• Development;
  • gene duplication;
  • hypoxia-inducible factor;
  • oxygen;
  • teleost fishes;
  • transcription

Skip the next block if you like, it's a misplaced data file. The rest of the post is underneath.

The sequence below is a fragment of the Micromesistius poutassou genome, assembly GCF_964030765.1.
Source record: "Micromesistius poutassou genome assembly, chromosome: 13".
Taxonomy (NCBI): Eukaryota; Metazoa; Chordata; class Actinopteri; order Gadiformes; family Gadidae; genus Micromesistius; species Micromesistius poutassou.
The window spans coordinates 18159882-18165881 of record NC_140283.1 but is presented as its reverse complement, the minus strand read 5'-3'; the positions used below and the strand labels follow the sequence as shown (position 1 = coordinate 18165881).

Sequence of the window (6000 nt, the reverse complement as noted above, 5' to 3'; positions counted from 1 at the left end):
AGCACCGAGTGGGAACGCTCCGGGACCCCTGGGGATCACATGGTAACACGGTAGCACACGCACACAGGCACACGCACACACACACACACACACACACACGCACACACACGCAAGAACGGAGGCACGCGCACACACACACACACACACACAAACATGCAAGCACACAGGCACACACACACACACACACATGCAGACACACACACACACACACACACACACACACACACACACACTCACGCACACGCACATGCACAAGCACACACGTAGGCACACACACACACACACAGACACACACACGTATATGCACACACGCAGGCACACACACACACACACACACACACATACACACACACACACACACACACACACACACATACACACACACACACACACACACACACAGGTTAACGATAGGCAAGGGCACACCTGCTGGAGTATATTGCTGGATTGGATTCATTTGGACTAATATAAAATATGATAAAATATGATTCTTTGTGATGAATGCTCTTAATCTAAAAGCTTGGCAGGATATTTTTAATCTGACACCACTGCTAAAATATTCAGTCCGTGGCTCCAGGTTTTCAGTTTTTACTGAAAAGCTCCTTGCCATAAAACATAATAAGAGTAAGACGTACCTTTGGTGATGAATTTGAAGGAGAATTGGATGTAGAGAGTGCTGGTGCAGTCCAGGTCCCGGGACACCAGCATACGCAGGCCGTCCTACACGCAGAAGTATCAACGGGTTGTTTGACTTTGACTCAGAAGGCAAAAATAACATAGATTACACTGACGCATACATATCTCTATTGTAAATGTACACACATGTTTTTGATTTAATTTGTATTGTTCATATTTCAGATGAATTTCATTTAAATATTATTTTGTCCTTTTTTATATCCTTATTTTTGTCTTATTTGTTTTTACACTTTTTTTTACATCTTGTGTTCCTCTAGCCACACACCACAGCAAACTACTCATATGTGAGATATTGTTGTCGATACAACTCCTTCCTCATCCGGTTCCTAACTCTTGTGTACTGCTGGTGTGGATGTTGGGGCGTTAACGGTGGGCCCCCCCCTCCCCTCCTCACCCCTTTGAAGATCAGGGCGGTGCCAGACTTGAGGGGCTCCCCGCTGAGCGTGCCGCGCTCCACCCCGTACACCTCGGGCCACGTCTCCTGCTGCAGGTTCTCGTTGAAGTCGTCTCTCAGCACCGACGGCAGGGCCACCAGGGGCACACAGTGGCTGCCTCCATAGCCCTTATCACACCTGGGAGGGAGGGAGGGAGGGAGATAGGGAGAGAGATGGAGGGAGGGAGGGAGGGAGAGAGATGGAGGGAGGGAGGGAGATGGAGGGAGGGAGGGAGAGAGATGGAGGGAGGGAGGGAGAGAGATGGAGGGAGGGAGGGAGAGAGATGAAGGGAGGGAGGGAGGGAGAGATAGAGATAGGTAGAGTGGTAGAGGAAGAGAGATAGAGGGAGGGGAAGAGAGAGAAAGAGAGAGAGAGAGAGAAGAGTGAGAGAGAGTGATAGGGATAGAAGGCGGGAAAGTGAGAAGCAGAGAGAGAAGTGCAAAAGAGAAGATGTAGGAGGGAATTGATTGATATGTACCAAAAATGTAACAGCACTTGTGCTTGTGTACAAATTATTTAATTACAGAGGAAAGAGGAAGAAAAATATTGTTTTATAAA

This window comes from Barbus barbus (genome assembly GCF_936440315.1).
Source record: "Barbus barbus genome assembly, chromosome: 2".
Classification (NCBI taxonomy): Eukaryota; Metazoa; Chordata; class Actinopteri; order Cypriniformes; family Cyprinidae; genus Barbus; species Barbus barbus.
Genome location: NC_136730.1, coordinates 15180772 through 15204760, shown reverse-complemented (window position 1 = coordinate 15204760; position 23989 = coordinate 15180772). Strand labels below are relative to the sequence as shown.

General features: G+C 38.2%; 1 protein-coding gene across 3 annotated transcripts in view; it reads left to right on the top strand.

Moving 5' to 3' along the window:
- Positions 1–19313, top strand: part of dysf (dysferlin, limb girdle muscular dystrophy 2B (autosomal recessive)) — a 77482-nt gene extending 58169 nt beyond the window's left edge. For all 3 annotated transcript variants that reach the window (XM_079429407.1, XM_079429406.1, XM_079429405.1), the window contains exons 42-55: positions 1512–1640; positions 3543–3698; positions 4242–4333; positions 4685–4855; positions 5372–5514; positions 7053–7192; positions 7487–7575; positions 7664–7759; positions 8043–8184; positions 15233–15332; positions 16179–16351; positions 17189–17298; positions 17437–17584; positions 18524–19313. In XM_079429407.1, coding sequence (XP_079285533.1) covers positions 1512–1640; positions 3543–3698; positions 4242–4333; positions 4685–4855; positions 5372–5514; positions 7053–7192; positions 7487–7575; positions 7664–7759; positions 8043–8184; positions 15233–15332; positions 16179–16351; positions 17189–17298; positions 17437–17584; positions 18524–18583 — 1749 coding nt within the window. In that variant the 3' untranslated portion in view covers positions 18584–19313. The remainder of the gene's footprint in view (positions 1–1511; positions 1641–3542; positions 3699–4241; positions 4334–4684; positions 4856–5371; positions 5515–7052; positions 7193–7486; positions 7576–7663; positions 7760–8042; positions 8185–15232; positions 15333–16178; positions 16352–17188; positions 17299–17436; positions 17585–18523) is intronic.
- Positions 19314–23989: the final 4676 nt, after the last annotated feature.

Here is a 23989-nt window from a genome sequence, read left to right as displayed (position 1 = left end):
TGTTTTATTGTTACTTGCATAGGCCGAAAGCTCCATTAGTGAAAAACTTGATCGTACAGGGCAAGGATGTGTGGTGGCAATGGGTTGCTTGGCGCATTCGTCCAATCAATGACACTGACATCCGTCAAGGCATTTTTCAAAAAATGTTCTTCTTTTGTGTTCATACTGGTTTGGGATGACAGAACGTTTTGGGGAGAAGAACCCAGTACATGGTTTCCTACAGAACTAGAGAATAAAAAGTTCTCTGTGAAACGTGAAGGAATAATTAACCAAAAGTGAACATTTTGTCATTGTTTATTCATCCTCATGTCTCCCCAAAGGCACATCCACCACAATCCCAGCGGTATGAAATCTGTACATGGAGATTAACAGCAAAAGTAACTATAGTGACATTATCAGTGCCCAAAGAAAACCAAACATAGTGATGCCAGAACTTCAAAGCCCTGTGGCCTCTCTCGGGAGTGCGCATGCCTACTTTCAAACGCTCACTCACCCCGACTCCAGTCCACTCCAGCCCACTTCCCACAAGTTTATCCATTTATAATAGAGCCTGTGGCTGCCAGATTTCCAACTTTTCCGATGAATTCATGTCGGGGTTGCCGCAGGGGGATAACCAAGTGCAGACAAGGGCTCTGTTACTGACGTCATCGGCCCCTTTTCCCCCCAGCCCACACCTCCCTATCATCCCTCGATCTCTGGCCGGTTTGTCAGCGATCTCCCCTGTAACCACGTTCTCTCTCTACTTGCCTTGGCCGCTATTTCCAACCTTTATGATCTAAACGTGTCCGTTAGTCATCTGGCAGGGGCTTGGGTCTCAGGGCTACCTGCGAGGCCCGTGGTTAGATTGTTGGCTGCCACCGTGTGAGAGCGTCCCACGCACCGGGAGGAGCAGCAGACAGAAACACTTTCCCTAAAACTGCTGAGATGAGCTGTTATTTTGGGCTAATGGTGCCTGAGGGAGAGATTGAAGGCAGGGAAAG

Among vertebrates, teleost fishes have evolved the most impressive adaptations to variable oxygen tensions in water (Shoubridge and Hochachka 1980; Nilsson and Randall 2010). Under conditions of oxygen deprivation (hypoxia), major changes in gene expression are mediated by hypoxia-inducible factors (HIF alpha). Here we show that hif alpha genes were duplicated in the teleost specific whole-genome duplication. Although one of each paralogous gene pair was lost in most teleosts, both copies were retained in cyprinids. Computational analyses suggest that these duplicates have become subfunctionalized with complementary changes in coding and regulatory sequences within each paralogous gene pair. We tested our predictions with comparisons of hif alpha transcription in zebrafish, a cyprinid, and sturgeon, an outgroup that diverged from teleosts before the duplication event. Our experiments revealed distinct transcriptional profiles in the cyprinid duplicates: while one of each paralogous pair maintained the ancestral developmental response, the other was more sensitive to changes in oxygen tension. These results demonstrate the subfunctionalization of cyprinid hif alpha paralogs for specialized roles in development and the hypoxic stress response.